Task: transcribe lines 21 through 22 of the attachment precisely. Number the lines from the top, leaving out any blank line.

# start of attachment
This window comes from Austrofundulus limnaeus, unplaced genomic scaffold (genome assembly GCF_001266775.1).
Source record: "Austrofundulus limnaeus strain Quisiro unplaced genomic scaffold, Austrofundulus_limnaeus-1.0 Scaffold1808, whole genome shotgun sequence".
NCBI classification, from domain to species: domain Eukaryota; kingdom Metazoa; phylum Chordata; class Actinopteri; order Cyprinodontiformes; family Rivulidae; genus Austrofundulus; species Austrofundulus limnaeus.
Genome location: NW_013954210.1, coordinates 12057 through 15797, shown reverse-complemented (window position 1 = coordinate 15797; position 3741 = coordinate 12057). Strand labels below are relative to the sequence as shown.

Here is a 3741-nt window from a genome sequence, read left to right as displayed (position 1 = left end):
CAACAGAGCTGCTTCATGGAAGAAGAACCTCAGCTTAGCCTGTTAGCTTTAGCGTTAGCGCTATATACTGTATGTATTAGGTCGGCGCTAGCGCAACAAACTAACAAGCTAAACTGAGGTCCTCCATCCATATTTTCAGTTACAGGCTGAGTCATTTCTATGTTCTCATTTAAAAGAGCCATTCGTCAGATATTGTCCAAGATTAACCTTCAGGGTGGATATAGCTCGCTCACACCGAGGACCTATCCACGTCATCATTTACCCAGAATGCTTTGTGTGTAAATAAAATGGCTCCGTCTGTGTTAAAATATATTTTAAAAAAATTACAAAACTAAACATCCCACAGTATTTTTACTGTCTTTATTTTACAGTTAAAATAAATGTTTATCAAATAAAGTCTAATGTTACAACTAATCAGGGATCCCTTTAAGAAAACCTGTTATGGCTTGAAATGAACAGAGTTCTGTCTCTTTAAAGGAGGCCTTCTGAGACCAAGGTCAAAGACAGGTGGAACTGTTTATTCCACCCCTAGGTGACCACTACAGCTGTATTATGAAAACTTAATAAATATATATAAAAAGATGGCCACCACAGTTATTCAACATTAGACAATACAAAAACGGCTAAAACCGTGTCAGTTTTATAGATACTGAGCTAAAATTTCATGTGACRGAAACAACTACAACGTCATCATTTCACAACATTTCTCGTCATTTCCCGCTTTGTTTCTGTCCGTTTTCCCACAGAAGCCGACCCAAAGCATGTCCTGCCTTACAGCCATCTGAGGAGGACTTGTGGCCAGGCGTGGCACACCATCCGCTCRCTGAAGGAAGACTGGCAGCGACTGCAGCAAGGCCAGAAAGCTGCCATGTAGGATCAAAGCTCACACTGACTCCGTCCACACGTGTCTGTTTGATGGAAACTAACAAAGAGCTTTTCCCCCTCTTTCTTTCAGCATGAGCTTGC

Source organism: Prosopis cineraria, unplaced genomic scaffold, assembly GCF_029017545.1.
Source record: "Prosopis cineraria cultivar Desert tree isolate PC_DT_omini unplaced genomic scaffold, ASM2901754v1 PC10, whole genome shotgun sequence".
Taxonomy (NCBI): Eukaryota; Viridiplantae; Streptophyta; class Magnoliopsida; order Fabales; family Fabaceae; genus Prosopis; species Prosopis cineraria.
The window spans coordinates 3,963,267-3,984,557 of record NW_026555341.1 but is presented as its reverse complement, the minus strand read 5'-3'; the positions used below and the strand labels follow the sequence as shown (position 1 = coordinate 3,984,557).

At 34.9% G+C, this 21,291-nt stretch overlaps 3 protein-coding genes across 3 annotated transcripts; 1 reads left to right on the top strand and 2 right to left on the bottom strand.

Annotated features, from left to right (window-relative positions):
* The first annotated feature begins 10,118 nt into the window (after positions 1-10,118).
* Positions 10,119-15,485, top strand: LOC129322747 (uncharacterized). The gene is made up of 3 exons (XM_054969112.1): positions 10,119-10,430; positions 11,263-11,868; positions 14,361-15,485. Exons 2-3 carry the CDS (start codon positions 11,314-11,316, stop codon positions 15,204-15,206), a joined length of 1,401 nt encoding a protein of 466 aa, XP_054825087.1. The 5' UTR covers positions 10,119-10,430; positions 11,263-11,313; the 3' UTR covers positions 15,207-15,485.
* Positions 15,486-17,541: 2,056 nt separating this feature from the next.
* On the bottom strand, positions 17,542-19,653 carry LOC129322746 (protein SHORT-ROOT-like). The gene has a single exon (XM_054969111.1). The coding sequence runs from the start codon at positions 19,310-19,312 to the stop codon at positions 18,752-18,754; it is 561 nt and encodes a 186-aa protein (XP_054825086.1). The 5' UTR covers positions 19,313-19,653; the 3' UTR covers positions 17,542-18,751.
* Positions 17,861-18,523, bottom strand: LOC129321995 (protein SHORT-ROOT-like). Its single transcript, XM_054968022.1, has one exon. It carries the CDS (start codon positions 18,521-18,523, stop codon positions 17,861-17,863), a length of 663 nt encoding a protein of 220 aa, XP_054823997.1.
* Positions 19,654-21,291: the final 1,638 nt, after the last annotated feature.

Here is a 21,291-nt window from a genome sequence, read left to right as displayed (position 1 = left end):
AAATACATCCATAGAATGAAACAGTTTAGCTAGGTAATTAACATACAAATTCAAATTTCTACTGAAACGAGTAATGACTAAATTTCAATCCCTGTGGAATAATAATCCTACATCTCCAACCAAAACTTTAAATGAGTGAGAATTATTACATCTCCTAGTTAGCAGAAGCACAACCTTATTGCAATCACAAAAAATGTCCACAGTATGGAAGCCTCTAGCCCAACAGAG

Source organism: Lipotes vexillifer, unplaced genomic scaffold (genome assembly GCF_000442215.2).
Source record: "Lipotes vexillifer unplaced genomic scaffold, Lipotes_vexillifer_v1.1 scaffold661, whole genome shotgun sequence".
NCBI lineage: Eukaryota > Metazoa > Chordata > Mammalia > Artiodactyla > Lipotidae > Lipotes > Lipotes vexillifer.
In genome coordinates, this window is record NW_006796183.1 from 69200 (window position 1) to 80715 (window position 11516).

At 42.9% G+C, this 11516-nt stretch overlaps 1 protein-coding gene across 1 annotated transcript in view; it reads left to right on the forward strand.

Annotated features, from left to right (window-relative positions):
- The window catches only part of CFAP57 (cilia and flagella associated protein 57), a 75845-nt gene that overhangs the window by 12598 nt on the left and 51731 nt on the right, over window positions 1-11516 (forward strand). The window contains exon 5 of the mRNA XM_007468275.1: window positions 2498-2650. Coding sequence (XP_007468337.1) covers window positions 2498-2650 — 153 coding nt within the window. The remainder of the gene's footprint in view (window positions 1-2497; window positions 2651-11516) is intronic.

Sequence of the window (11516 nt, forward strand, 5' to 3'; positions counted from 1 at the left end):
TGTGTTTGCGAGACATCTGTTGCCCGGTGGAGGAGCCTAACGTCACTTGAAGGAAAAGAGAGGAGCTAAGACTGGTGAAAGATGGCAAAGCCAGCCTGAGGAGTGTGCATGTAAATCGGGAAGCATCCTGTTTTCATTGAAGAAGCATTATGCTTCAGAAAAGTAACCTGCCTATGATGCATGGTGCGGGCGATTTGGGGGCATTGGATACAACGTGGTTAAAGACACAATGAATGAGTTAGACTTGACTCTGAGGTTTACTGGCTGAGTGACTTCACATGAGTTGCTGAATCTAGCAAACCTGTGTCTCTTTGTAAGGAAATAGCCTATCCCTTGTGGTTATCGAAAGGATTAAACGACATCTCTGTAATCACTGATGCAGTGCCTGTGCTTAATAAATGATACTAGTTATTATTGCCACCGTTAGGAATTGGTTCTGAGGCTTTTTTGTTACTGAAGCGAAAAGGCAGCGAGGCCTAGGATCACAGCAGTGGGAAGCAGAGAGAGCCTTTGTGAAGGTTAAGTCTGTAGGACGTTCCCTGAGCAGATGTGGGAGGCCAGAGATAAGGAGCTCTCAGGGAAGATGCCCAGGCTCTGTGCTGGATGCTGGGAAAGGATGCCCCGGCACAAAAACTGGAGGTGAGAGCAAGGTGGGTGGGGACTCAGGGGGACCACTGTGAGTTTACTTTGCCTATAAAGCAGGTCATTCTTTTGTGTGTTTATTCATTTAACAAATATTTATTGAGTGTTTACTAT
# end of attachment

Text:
Source organism: Lipotes vexillifer, unplaced genomic scaffold (genome assembly GCF_000442215.2).
Source record: "Lipotes vexillifer unplaced genomic scaffold, Lipotes_vexillifer_v1.1 scaffold661, whole genome shotgun sequence".